ENTREPRENEURIAL STUD IE S: CL A S S PRO FILE S
Chris Cloud at the Walker Art Center where he is the voice of their social media channels.
Creating and Running a Business with Chris Cloud
guy,” Cloud says. Although Cloud’s ensuing projects may seem disparate, their origins have a common thread. “My thing is to look at what else is going on in the world and see if I can bring it to Minneapolis. I try to find spins on things that already exist,” Cloud says. Having given dozens of talks, including a TEDx lecture, Cloud was happy to bring his unique perspective to Creating and Running a Business. “I have all these concepts and experiences. I want students to learn from my mistakes and successes. I want to inspire them and plant seeds that hopefully they’ll cultivate and grow,” Cloud says. Cloud feels that both parts of the course, the creating and the running, are important. “Creating things is at the core of what MCAD does, so in my eyes it’s also at the core of the course, thinking about how to generate different business models. The running part is what takes you off the ground,” he says. Students in Cloud’s fall 2016 class formed teams and pitched concepts to members of the local creative community. Concepts generated in the class included a website that hosts knitting and crocheting tutorials; a service that simplifies estate sales; and a brand of niche zines, enamel pins, and patches. “MCAD has an investment in ES and now they’re increasing it because they see it's the way the world’s heading. A lot of entrepreneurship is working with the world’s problems, whether that’s social change or how to make your neighborhood better. We’re so interconnected that it’s very important to have a program of entrepreneurial studies that gives people the tools, tactics, and resources to make the next wave of businesses out there—the next wave of ideas and disruptions. I think MCAD’s investment will pay off in dividends,” Cloud says. �
Last time I used a black pen.” It’s a Tuesday night at MCAD and instructor Chris Cloud is passing back a graded quiz in his Creating and Running a Business course. Cloud is not a new face around MCAD, having guest lectured in past entrepreneurial studies (ES) classes, but this is his first time teaching a class of his own. With plenty of experience starting and running creative ventures, Cloud is here to share his experiences with MCAD students, hoping to inspire them, guide them in generating ideas for business concepts, and help turn those ideas into viable, successful enterprises. Cloud is an artist, curator, culture maker, and a fixture in Minneapolis’s creative milieu. “I call myself a culture maker because I make and produce lots of different things, whether that’s art, events, or experiences,” Cloud says. “Lots” is not an exaggeration. Spurred on by a DIT (do-it-together) philosophy, the first project he co-founded, MPLS.TV, produced 300 original videos in three years and published content by people all across the Twin Cities. That venture spawned MPLSzine, a submissions-based digital publication. His most recent venture is Pizza Camp—an overnight retreat for pizza-loving adults—that he founded with Paige Guggemos ’10. On top of everything, he has an emerging art practice. When he isn't cultivating projects, he works full-time as the voice of the Walker Art Center on social media. Although Cloud has always felt the pull to create, it was a peer-nominated award for creativity he received while working at Carmichael Lynch, shortly after starting up MPLS.TV, that propelled him forward. “I was working at an ad agency that has a creative department and they gave the award to the IT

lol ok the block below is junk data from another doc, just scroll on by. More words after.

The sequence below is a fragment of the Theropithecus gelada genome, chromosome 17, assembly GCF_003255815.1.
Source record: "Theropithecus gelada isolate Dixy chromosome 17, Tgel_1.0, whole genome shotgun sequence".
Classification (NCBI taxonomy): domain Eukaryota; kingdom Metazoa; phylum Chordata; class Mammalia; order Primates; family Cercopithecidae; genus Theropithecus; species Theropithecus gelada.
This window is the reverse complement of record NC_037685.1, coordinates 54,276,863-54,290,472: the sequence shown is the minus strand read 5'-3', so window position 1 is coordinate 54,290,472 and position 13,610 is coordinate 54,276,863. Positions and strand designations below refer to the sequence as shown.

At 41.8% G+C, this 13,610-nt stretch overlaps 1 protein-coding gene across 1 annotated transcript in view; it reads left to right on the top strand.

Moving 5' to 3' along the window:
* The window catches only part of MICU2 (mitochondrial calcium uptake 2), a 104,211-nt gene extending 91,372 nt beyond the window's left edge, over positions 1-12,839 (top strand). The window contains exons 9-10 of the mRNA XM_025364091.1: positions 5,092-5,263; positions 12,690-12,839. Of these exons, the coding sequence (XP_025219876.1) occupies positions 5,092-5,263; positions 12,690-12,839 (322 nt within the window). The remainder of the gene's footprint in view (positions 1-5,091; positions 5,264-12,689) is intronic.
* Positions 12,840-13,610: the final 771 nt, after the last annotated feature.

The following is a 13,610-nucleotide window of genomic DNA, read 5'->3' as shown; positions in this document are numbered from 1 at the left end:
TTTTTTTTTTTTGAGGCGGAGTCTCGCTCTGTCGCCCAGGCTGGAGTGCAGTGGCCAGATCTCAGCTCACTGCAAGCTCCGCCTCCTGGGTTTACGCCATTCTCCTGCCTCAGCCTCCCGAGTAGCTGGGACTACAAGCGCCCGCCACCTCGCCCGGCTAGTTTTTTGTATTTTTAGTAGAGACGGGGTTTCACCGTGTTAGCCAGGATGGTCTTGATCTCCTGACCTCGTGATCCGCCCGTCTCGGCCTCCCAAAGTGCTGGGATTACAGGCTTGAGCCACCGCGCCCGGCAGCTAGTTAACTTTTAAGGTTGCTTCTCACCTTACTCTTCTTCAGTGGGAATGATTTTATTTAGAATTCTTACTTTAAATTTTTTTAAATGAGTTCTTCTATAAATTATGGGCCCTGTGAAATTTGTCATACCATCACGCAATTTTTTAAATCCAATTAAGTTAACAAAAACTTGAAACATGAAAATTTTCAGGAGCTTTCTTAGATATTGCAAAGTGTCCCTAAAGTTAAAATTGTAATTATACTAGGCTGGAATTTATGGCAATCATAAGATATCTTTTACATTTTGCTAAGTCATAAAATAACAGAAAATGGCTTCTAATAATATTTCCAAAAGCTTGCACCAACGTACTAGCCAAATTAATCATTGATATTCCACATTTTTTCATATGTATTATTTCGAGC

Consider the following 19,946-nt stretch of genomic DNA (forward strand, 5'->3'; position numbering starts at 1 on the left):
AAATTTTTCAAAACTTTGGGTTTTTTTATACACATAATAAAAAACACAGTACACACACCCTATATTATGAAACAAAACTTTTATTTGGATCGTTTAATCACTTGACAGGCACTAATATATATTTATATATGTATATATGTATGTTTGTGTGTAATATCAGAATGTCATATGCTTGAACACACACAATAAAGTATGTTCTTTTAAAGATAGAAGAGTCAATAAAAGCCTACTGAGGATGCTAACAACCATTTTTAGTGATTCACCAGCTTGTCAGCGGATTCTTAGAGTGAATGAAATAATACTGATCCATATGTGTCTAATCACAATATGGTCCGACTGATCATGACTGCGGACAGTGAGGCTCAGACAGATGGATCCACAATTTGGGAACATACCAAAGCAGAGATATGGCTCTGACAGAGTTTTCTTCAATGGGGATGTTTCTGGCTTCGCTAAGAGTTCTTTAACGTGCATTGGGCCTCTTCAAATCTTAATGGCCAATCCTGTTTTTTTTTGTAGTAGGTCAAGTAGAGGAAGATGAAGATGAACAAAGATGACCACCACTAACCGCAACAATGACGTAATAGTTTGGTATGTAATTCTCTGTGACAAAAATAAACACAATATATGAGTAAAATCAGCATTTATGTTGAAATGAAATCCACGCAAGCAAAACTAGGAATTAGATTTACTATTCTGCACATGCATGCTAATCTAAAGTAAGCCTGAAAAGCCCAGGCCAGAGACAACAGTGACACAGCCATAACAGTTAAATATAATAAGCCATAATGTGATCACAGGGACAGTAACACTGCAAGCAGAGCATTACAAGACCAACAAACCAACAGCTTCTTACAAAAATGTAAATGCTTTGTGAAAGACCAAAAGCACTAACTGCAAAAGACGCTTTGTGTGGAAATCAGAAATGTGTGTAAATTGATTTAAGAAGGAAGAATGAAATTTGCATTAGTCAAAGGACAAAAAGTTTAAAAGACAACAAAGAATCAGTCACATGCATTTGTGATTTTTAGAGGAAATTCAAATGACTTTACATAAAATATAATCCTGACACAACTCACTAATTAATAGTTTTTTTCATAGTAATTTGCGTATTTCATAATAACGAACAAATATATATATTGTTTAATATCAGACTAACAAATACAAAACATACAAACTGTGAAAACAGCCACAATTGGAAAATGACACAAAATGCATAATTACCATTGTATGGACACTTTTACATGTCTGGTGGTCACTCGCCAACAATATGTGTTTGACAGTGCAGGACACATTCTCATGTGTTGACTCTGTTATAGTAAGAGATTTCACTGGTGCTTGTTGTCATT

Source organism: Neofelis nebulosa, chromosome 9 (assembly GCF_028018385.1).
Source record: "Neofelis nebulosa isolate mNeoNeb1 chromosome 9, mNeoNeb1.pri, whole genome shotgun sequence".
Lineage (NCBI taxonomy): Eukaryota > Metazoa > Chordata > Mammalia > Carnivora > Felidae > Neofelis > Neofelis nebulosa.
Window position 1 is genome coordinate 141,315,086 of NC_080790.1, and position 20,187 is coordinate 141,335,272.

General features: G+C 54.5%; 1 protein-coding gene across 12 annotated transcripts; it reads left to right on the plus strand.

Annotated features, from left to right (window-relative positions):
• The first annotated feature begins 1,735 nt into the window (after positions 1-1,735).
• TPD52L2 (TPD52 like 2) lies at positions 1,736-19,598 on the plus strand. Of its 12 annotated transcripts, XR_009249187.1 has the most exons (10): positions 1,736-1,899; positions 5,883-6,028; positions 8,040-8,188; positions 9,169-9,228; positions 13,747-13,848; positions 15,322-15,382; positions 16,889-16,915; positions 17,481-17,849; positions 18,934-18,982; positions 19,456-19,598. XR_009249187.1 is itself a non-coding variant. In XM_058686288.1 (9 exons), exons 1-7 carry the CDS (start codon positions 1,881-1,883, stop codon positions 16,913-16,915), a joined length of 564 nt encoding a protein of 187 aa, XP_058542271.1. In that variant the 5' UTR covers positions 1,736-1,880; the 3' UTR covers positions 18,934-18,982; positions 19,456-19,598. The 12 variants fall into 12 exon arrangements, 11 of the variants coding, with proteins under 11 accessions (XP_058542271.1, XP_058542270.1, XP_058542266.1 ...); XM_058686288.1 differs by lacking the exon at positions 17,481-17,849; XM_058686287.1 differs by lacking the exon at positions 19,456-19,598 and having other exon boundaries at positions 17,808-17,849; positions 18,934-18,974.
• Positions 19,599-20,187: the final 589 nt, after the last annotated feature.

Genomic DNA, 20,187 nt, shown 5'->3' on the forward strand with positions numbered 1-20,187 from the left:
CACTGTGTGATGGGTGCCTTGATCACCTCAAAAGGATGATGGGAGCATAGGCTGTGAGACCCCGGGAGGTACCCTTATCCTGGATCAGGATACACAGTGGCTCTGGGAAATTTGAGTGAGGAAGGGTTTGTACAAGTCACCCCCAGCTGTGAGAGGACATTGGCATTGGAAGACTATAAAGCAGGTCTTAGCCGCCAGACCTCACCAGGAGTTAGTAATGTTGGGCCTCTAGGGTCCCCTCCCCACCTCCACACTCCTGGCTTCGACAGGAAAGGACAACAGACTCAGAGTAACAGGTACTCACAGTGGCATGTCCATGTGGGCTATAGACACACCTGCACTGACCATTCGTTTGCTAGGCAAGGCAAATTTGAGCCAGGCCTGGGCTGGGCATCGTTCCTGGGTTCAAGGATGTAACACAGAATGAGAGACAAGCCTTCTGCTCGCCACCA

Photograph by Cole Seidl ’17, MFA
“I used a red pen this time. I felt like a real professor.
Vol.3, Issue 1, Spring 2017